Making an Electron App with Ember JS Part #3: Linux

This is part three in the series of blog posts “Making an Electron App with Ember JS” where I go over how I built my app Snipline for the web, Mac, Windows, and Linux.

This post assumes you’ve read the previous chapters, if you haven’t then I highly recommend you do.

Building for Linux

Building for Linux can be tricky. You have to take into account the following:

  • What distributions do you want to support?
  • What deployment channels do you wish to use?

Unfortunately it's not possible to go through every single combination. In this post we'll be focusing on building a .deb package for Debian based distros such as Ubuntu which can be downloaded and installed via the web.

Building for Debian

A debian package is a file that can be easily downloaded from the internet, it's very easy to set up and it's relatively easy for users to install. The downside is that to update the users will need to download the latest package manually.

The upside of building .deb packages is that you can do this from any Debian based distro or even from MacOS with a couple of dependencies installed.

Requirements

Unlike the MacOS or Windows builds, you don't need to use Debian to build for Debian. If you're on MacOS you need to install the following dependencies via Homebrew.

brew install fakeroot dpkg

Update your ember-electron-forge.js to fill in the electronInstallerDebian section. Make sure to include your own applications information.

  "make_targets": {
   // ...
    "linux": [
+      "deb",
    ]
  },
  // ...
  "electronInstallerDebian": {
+    "name": "shopper",
+    "productName": "Shopper",
+    "description": "A shopping list application",
+    "productDescription": "A shopping list application",
+    "icon": "electron-assets/shopper.png",
+    "bin": 'Shopper',
+    "desktopTemplate": path.join(rootPath, "ember-electron", "resources-linux", "desktop.ejs"),
+    "categories": [
+      "Utility"
+    ],
+    "homepage": "https://github.com/snipline/shopper"
  },
  // ...

Note that capitalisation is important in this file. See how name is lower case whereas productName and bin are uppercase.

For a list of valid categories see this page.

If you've been paying attention to the code, you'll see that we need to make a "Desktop Template" (.ejs.) file in ember-electron/resources-linux/desktop.ejs. This is the contents of that file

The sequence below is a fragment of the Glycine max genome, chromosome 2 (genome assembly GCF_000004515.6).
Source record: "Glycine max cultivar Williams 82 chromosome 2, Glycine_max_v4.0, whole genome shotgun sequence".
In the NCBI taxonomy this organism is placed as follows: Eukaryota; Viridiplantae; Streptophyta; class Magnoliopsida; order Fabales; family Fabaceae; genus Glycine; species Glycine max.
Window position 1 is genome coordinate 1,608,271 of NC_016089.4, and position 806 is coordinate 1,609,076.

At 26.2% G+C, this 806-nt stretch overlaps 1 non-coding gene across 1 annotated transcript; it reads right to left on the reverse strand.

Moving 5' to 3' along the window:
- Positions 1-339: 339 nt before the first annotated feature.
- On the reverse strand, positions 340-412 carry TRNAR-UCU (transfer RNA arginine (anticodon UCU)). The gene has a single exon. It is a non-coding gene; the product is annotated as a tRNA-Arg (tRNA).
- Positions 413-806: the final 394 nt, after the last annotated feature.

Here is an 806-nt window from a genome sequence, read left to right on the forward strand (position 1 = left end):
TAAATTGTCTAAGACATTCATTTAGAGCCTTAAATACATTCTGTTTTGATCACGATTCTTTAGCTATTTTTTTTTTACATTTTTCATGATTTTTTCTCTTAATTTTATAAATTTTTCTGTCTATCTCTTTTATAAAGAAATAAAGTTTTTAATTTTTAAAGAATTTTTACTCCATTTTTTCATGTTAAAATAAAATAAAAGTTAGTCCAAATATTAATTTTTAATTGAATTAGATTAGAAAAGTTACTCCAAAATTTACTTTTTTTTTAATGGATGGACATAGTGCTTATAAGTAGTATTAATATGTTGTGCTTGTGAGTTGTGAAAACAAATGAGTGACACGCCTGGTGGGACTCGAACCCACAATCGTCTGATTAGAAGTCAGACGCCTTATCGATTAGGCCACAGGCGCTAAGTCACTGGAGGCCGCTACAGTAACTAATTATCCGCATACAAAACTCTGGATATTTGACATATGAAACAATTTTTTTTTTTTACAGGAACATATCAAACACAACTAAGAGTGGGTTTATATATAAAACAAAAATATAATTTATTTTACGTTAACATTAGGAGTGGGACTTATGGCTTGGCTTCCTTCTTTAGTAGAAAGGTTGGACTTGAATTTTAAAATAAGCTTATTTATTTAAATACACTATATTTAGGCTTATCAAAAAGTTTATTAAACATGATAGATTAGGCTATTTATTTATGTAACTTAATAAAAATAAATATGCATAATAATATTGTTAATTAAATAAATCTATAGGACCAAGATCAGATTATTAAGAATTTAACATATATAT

// ember-electron/resources-linux/desktop.ejs
[Desktop Entry]
<% if (productName) { %>Name=<%= productName %>
<% } %><% if (description) { %>Comment=<%= description %>
<% } %><% if (genericName) { %>GenericName=<%= genericName %>
<% } %><% if (name) { %>Exec=<%= name %> --disable-gpu
Icon=<%= name %>
<% } %>Type=Application
StartupNotify=true
<% if (categories && categories.length) { %>Categories=<%= categories.join(';') %>;
<% } %><% if (mimeType && mimeType.length) { %>MimeType=<%= mimeType.join(';') %>;
<% } %>

The desktop.ejs file is the template for the application's .desktop file. This file takes the values we've just added to the Electron configuration and will add them to the generated Desktop file. The .desktop file then gets added to the user's local share directory when installed and makes the application available in the user's Applications menu.

Copy the icon (shopper.png) to ./electron-assets/shopper.png (Or use your own icon) so that the build will have an icon - without this the build will fail.

If you're building this on MacOS, then before running the build command, we need to update any references to process.platform to process.env.PLATFORM in the Electron configuration file. This is because even though we're building for linux with the --platform=linux flag, Node still thinks the platform is Darwin.

Finally, to build for linux run the build command below.

env PLATFORM=linux env ELECTRON_ENV=production ember electron:make --environment=production --platform=linux

That's it! You should find a .deb file in your make directory.

Nativefier

One final option for Linux, (and other Operating Systems if needed) is to use Nativefier. This essentially lets you wrap a web version of your app in Electron. The downside to this is the user needs internet access, you need to host the application online, and you get less control over other Electron settings. The upside is: it's very easy to implement and the user will always be on the latest version of your app.

Other Options

There are a lot of other options to build for Linux, including various package management systems such as apt, rpm and pacman. There's also Snapcraft, and Homebrew now supports Linux as well. Unfortunately, documentation for targeting these with Electron Forge is sparse. I'd encourage you to try them for yourself and see what you discover. Leave a comment if you get them working or even write an article! I'd love to see it.

In the next chapter we’ll take a look at building for Windows!